MST3K in the time of Covid

"Mystery Science Theater 3000" started out in the late '80s as a local TV phenomenon. It grew. It split off into various projects over the years. When it came to Netflix, it got this huge set. And now with the Gizmoplex, it seems like you're kind of coming full circle again. It seems a little bit more personal, a little bit scrappy. It's back to feeling a lot more homemade. Is that fair? Does it feel that way when you're making the new show?

Hodgson: I think that's a good way to assess it. Mostly, the way we produced the show for season 13 was really in a reaction to Covid. I got to the idea of Gizmoplex during Covid. We had all this time, nothing was going on, and we just started to develop a bit internally at Alternaversal [the production company]. And so it was kind of like a reaction. By the time we did our Kickstarter, which probably concluded about 13 or 14 months ago, we realized that we wanted to get these shows out as soon as possible, because we just didn't know how long Covid was going to last, and we felt obliged to turn it around a little quicker than we had done previously.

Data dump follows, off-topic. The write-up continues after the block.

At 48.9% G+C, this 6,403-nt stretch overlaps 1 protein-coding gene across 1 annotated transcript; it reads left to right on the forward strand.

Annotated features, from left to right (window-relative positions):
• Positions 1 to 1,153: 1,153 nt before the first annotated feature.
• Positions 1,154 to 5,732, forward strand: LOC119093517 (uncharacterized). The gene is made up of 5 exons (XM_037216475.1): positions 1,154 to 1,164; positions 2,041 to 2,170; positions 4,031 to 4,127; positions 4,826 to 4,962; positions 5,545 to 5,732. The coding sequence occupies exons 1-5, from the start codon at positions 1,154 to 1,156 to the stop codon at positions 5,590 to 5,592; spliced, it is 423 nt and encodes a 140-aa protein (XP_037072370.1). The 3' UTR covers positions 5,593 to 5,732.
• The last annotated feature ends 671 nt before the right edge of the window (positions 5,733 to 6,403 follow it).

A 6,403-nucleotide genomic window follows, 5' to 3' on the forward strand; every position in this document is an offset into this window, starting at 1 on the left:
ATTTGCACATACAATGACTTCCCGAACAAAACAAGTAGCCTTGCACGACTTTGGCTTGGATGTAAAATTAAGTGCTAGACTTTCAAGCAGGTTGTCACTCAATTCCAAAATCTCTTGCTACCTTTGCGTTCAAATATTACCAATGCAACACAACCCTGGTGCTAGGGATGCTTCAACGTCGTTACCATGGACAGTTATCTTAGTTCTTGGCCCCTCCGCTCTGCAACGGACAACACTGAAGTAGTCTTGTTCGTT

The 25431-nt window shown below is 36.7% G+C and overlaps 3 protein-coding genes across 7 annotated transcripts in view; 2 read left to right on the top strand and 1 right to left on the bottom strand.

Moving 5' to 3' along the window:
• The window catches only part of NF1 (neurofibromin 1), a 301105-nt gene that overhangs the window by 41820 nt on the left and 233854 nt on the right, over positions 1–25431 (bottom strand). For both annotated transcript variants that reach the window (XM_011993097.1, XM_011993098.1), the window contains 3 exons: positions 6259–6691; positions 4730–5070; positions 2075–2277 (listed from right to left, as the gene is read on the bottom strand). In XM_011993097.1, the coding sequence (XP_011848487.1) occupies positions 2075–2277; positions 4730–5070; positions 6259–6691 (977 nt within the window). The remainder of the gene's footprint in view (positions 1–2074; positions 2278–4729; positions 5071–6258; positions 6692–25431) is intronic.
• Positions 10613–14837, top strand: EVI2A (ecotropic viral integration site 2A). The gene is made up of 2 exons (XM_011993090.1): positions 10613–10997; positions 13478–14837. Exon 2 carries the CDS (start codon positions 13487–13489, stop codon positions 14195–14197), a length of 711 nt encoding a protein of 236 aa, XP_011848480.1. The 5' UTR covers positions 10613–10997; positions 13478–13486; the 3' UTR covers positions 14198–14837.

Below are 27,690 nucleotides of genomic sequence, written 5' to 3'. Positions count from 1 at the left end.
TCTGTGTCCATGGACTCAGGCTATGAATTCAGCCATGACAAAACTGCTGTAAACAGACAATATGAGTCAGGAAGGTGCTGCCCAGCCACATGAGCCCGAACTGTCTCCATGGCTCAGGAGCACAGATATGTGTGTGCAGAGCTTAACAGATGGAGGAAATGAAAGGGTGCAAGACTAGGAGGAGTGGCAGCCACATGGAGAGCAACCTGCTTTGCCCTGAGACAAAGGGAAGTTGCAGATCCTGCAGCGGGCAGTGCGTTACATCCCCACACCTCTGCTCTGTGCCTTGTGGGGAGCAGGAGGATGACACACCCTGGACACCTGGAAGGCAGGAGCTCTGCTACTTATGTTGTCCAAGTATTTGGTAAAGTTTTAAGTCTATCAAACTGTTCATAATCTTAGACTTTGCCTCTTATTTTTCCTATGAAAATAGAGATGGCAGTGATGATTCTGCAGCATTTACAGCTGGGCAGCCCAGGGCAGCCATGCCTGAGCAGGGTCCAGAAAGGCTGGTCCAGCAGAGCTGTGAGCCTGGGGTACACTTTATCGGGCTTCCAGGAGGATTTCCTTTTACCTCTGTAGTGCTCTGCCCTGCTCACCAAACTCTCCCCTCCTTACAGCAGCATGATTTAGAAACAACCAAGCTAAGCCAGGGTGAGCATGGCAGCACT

So that just meant rethinking it from the ground up and moving to a version of it where ... I mean, again, when we raised the money, we didn't exactly know how we were going to make the show, because we thought that it'd be possible that we would have to send cameras and green screens and recording equipment and audio equipment to every person's home and then do it that way and do it remotely.

Marsh: Right. Could we even be in the same room together?